Survivors of mosque shooting overwhelmed by anxiety, constant fear, court hears

Those who witnessed the deadly shooting at a Quebec City mosque and survived say they lost all sense of peace when Alexandre Bissonnette entered their place of worship, killing six men and wounding many more.

Alexandre Bissonnette terrorized an entire nation, Quebec City mosque leaders testify at sentencing hearing

Ahmed Cheddadi, who was injured in last year's Quebec City mosque shooting, described the deep psychological distress he has been coping with since Jan. 29, 2017, during the sentencing hearing for Alexandre Bissonnette. (Jacques Boissinot/The Canadian Press)

There's a common thread in the dozens of victim impact statements Quebec Superior Court Justice François Huot heard this week at the sentencing hearing for the shooter who killed six men at a Quebec City mosque.

The widows and children of those men, the men who were injured and other survivors of the attack have all described their struggle to carry on and their overwhelming fear they will fall victim to another attack.

Bissonnette has pleaded guilty to six counts of first-degree murder and six counts of attempted murder for his shooting rampage on Jan. 29, 2017.​

That night, Selma Yahiaoui was praying on the second floor of the mosque, a section reserved for women. She described the mosque as tranquil, a place where friendships were made.

"We were never scared here," she told Quebec Superior Court Justice François Huot on the seventh day of Bissonnette's sentencing hearing.

Moments after the end of prayers, Yahiaoui, 34, said she heard gunshots ring out beneath her, and that sense of peace was forever shattered.

Yahiaoui said she watched what was happening on the floor below her through a small screen in the women's prayer room.

"I saw everything," she said, her voice breaking as she recounted the events.
Selma Yahiaoui, who agreed to be featured in a Radio-Canada documentary for the anniversary commemorating the tragedy at the mosque, does not want to show her face, out of fear. (Maxime Corneau/Radio-Canada)

Yahiaoui rushed downstairs, desperately searching for her husband, who she later found out had not been injured.

Despite the fact they both walked away unharmed, she said her trust in people has evaporated.

"Every person who smiles at me, each moment, I have doubts," she said, fighting tears.

Yahiyaoui said simply walking down the aisles of a grocery store, she now has the unshakeable impression she is being stalked.

'Don't go'

Ahmed Cheddadi, too, said that feeling of despair has completely overwhelmed his life.

"Since the tragedy, I am no longer the same person," said Cheddadi, 47, who is originally from Morocco.

Cheddadi abandoned a career in business management in 2000, moving to Quebec City to do his MBA at Université Laval.

Even after graduating with an honourable mention in 2004, he said he was only able to find work as a taxi driver, and later as a city bus driver.

That's the job he held at the time of the attack, but he has only been able to return to it part-time.

"There is this fear, this feeling of being threatened everywhere," Cheddadi told Huot in his emotionally charged testimony.

He described how he spent most of the past year confined to his home, constantly checking to see if his doors were locked.

Quebec Islamic Cultural Centre president Boufeldja Benabdallah, left, stands by mosque shooting victim Ahmed Cheddadi as they leave the Quebec City courthouse on April 11, 2018. (Jacques Boissinot/Canadian Press)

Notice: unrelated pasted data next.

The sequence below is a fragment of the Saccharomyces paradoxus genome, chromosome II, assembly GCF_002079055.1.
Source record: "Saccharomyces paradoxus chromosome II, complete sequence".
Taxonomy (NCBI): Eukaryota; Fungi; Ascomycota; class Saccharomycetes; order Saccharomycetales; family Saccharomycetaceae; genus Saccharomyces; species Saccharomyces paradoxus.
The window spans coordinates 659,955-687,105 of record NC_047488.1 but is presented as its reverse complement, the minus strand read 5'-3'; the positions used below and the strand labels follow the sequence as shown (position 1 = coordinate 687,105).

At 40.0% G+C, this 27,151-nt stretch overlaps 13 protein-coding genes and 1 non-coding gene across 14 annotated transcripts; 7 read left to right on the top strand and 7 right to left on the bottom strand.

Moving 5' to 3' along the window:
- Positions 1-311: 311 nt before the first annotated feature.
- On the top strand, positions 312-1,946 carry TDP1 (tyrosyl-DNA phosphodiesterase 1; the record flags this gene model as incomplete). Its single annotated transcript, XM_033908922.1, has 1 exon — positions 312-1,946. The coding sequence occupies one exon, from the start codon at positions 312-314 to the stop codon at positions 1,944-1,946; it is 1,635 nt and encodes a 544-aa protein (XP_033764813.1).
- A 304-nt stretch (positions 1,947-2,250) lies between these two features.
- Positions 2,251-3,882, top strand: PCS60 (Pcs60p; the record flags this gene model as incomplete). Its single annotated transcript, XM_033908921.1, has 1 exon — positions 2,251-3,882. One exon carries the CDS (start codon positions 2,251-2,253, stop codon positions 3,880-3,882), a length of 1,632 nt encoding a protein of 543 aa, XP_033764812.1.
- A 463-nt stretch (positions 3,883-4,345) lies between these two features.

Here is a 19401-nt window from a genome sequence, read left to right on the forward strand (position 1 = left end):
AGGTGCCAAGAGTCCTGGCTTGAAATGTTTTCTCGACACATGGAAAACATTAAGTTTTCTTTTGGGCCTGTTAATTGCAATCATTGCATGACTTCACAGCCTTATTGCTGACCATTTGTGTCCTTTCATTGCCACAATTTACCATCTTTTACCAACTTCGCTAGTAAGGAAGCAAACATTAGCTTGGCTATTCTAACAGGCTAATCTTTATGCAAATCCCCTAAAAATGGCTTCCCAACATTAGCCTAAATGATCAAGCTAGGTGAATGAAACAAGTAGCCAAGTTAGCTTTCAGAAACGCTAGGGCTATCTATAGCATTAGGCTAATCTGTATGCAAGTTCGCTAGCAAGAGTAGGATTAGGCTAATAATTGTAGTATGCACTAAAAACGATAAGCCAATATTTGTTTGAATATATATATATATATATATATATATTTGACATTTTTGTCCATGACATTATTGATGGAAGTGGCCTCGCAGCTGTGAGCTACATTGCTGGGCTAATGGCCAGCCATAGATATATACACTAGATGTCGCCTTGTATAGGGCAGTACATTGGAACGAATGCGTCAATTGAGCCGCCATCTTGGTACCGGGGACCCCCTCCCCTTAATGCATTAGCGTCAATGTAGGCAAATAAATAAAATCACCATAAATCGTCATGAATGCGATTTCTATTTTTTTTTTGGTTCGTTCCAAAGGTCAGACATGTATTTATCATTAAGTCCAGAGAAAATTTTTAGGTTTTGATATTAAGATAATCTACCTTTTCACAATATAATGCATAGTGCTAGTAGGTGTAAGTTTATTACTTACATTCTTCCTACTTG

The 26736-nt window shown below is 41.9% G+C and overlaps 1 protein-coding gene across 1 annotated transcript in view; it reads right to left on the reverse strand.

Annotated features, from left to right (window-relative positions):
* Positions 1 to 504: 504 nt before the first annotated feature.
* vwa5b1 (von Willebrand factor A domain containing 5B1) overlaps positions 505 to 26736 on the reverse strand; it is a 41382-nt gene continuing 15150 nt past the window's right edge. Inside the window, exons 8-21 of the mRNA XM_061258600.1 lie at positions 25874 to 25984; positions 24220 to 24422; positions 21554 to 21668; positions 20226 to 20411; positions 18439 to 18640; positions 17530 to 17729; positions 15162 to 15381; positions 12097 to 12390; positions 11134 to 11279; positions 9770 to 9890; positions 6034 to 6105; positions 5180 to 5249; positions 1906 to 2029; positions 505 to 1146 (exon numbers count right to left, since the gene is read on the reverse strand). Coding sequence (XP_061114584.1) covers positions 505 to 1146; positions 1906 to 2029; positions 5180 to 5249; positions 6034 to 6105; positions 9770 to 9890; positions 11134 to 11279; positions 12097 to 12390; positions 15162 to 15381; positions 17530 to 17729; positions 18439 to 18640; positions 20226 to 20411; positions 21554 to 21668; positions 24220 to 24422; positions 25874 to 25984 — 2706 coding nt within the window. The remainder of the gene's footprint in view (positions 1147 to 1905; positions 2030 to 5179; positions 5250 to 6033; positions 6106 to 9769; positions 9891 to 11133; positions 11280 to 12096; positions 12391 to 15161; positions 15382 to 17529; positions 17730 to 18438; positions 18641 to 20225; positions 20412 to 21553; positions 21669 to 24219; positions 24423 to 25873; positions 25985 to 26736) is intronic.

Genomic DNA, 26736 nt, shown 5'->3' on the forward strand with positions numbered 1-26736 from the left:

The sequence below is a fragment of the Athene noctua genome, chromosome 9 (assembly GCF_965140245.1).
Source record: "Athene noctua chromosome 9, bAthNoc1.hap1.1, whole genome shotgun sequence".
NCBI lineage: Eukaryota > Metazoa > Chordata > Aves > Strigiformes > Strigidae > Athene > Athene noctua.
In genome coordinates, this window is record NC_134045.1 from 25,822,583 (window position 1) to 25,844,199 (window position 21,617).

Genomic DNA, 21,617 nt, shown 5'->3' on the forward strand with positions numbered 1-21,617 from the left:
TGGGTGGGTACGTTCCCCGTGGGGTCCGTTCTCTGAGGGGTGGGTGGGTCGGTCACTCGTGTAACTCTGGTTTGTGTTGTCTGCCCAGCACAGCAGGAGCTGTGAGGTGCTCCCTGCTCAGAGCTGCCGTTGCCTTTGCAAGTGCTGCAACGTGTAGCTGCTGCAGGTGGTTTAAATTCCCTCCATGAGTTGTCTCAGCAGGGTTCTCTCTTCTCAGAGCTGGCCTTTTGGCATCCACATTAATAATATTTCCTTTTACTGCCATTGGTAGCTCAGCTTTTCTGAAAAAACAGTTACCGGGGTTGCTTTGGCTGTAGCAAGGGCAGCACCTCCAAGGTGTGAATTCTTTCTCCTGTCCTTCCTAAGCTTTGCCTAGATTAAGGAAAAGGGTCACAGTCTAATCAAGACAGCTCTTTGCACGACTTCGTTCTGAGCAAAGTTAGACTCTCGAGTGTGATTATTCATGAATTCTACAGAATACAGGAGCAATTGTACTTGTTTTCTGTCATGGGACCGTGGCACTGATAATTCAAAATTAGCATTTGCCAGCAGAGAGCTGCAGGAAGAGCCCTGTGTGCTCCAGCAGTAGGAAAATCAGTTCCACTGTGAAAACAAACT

Cheddadi said his wife and children share that fear, asking him not to go back to the mosque, where people might try to hurt him.

"We still need you here. Don't go," he said his young daughter told him.

Entire community shaken

Two of the men who were at the centre of the chaos following the shooting said Bissonnette's act struck fear in the hearts of all Muslims by targeting their place of worship.

The former president of the Quebec Islamic Cultural Centre, Mohamed Labidi, testified that "it is all Canadian Muslims who tasted this feeling of insecurity, of being targeted because of their religion."

Reading from a letter presented as evidence at the hearing, Labidi, 60, said the weeks and months that followed the shooting plunged the cultural centre's small team of volunteers into a whirlwind of government meetings, media requests and efforts to support the women left widowed by the attack and other victims.

Labidi said for some volunteers, the pressure became too much to bear.

Several members of the board of directors quit their duties, while the cultural centre's president at the time of the shooting, Mohamed Yangui, had to be hospitalized several times.
Testifying at Alexandre Bissonnette's sentencing hearing, Mohamed Labidi, the former president of the Quebec City mosque, said the killer's 'act of hatred' left members of the Muslim community feeling helpless and intimidated. (Jean-Simon Fabien/Radio-Canada)

Labidi said "an act of hatred" left members of the Muslim community feeling helpless.

Bissonnette "unfortunately, was able to intimidate members of the Muslim community. Some even decided to leave the province after this tragedy," Labidi told the court.

Boufeldja Benabdallah co-founded the Quebec Islamic Cultural Centre in 1985, and he was recently re-elected as president, replacing Labidi.

He spoke of the impact the tragedy left on the site itself, once a place of gathering and peace.

"May I remind you you have killed these moments of brotherhood," Benabdallah said, addressing Bissonnette directly.

He said many worshippers no longer attend the mosque, out of fear.

"There was a fracture, one that we are trying to heal," he said.


Julia Page


Julia Page is a radio and online journalist with CBC News, based in Quebec City.